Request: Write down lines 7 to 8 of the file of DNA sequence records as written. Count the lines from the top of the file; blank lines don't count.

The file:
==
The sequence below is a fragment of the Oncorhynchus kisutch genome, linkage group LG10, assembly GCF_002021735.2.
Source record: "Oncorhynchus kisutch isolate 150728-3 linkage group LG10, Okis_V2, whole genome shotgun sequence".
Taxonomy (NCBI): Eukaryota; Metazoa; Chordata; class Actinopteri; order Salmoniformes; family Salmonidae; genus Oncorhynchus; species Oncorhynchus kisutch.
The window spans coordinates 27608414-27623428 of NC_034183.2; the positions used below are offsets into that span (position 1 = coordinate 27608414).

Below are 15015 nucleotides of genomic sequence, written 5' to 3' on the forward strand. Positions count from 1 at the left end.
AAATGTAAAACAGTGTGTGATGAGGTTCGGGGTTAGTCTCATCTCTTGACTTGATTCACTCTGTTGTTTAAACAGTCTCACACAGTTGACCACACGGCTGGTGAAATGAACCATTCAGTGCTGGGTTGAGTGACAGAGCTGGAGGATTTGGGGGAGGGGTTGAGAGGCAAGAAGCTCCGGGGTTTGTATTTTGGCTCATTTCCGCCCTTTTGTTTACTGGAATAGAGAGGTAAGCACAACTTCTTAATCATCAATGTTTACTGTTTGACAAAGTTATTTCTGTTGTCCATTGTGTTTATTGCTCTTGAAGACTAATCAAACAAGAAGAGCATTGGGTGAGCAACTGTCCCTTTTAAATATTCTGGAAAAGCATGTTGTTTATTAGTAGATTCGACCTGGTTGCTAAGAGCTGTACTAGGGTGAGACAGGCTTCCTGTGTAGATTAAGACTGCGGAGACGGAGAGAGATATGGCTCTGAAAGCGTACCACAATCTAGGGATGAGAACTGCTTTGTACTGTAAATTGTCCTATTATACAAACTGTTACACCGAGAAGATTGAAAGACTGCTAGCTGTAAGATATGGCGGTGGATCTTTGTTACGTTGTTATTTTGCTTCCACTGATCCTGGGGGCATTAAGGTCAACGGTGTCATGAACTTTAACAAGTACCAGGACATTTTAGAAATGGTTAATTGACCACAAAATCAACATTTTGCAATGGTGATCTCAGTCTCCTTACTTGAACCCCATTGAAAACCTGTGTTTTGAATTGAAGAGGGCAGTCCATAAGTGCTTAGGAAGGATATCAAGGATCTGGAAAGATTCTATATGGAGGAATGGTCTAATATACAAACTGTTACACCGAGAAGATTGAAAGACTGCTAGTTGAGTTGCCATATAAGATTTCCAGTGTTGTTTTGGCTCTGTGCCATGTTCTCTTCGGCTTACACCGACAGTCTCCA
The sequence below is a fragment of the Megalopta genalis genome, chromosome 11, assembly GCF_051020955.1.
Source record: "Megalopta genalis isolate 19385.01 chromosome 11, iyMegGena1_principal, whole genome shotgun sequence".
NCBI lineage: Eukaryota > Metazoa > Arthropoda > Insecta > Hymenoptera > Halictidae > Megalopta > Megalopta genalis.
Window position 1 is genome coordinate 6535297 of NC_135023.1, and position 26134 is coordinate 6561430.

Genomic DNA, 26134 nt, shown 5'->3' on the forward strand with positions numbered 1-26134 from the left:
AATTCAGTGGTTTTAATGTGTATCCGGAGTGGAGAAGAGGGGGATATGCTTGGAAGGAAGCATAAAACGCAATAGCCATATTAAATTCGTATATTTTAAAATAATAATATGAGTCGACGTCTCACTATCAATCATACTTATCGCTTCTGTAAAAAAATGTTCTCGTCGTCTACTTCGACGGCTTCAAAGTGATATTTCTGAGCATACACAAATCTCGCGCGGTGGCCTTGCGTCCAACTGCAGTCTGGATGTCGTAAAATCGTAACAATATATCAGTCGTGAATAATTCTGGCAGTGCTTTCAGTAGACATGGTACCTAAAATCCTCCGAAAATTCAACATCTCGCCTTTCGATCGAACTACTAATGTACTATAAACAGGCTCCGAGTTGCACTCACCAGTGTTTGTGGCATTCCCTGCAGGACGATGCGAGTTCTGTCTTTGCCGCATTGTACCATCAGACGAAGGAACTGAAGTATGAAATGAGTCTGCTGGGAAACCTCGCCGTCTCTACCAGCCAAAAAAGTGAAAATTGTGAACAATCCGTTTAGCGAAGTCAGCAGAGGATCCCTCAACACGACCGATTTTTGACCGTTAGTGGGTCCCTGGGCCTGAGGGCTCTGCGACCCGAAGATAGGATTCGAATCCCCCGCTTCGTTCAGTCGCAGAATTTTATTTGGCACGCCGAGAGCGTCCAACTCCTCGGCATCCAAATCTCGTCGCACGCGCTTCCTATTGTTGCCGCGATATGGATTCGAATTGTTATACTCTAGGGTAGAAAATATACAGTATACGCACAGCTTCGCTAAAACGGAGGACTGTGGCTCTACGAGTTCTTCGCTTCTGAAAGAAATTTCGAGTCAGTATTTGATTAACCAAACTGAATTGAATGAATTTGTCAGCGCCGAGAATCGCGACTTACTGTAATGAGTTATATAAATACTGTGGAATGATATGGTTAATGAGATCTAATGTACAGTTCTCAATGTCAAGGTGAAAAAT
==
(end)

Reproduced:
The sequence below is a fragment of the Megalopta genalis genome, chromosome 11, assembly GCF_051020955.1.
Source record: "Megalopta genalis isolate 19385.01 chromosome 11, iyMegGena1_principal, whole genome shotgun sequence".